The Office of Institutional Research & Assessment provides information to Indian Hills Community College employees to aid in data-informed decision-making. The information on the Institutional Research webpage comes from benchmarking activities (SENSE, CCSSE, CCFSSE, & VFA), internal data collection efforts (enrollments & graduate surveying), and state & federal reporting (IPEDS & the Iowa Department of Education). It is an on-going effort to look at our institution and investigate the impact of initiatives and identify areas for improvement.
|CCFSSE||Intent to Graduate
CCSSE (Community College Survey of Student Engagement)
“Extensive research has identified good educational practices that are directly related to retention and other desired student outcomes. The Community College Survey of Student Engagement (CCSSE) builds on this research and asks students about their college experiences — how they spend their time; what they feel they have gained from their classes; how they assess their relationships and interactions with faculty, counselors, and peers; what kinds of work they are challenged to do; how the college supports their learning; and so on” (Direct quote from the website: About CCSSE at http://www.ccsse.org/aboutsurvey/aboutsurvey.cfm).
CCFSSE (Community College Faculty Survey of Student Engagement)
“Developed in response to demand from the community college field, the Community College
Faculty Survey of Student Engagement (CCFSSE) elicits information from faculty about
their perceptions regarding students' educational experiences, their teaching practices,
and the ways they spend their professional time—both in and out of the classroom.
Offered as a companion to the CCSSE student survey, CCFSSE is an online census survey
that invites all faculty teaching CCSSE-survey eligible courses at participating colleges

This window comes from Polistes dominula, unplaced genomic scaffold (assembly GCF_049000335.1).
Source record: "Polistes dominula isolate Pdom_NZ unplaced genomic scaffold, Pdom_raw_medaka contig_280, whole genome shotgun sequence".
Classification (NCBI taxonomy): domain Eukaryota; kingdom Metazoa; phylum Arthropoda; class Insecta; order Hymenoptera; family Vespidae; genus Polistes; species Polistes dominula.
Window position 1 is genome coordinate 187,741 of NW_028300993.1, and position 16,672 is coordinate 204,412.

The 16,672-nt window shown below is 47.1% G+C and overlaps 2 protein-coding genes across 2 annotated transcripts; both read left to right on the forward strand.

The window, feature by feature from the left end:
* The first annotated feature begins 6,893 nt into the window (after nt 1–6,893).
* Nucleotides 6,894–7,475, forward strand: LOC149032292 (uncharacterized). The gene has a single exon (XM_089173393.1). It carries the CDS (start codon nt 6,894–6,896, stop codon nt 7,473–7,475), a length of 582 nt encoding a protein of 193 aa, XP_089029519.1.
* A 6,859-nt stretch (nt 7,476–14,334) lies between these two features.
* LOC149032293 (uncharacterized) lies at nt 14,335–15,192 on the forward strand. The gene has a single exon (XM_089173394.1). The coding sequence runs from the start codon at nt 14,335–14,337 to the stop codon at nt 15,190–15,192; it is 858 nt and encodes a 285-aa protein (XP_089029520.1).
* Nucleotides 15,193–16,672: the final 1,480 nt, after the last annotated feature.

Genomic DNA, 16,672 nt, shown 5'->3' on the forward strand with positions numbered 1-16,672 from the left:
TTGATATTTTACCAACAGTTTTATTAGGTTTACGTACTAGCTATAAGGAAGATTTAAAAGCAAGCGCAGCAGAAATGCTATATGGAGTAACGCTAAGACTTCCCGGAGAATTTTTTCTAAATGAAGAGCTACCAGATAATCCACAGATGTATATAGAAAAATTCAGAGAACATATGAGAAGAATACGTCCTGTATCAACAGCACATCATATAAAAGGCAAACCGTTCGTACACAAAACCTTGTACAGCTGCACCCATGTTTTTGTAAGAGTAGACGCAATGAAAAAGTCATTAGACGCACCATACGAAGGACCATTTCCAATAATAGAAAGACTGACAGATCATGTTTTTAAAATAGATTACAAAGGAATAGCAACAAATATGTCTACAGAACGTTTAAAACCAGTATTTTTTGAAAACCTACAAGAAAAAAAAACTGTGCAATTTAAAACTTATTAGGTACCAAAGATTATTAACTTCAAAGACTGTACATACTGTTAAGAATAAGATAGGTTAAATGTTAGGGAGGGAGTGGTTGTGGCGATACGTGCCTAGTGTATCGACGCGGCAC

to contribute their front-line perspectives on student engagement”. (Direct quote from the website: About CCFSSE at http://www.ccsse.org/CCFSSE/CCFSSE.cfm). IHCC first participated in CCFSSE in 2015 and, most recently, 2018. Both administrations
were completed in the Spring term. Results are available for use by the Deans Committee.
Condition of the Community Colleges
One of the critical functions of the Iowa Department of Education is to provide and interpret educational data. We do this to support accountability, transparency, and the ongoing improvement of our schools. Staff in the Division of the Community Colleges and Workforce Preparation continue to refine and improve the methods in which we collect, analyze, and report data to ensure that it is both meaningful and easily understood.
The Annual Condition of Iowa's Community Colleges: 2019 includes information on academic programs; enrollment data; student outcomes and measures of success; and information about the cost of attending and operating Iowa's 15 community colleges. This report is designed to help Iowans understand the multitude of opportunities and services provided by Iowa's 15 community colleges as they strive to meet the deamnds of their diverse students and communities.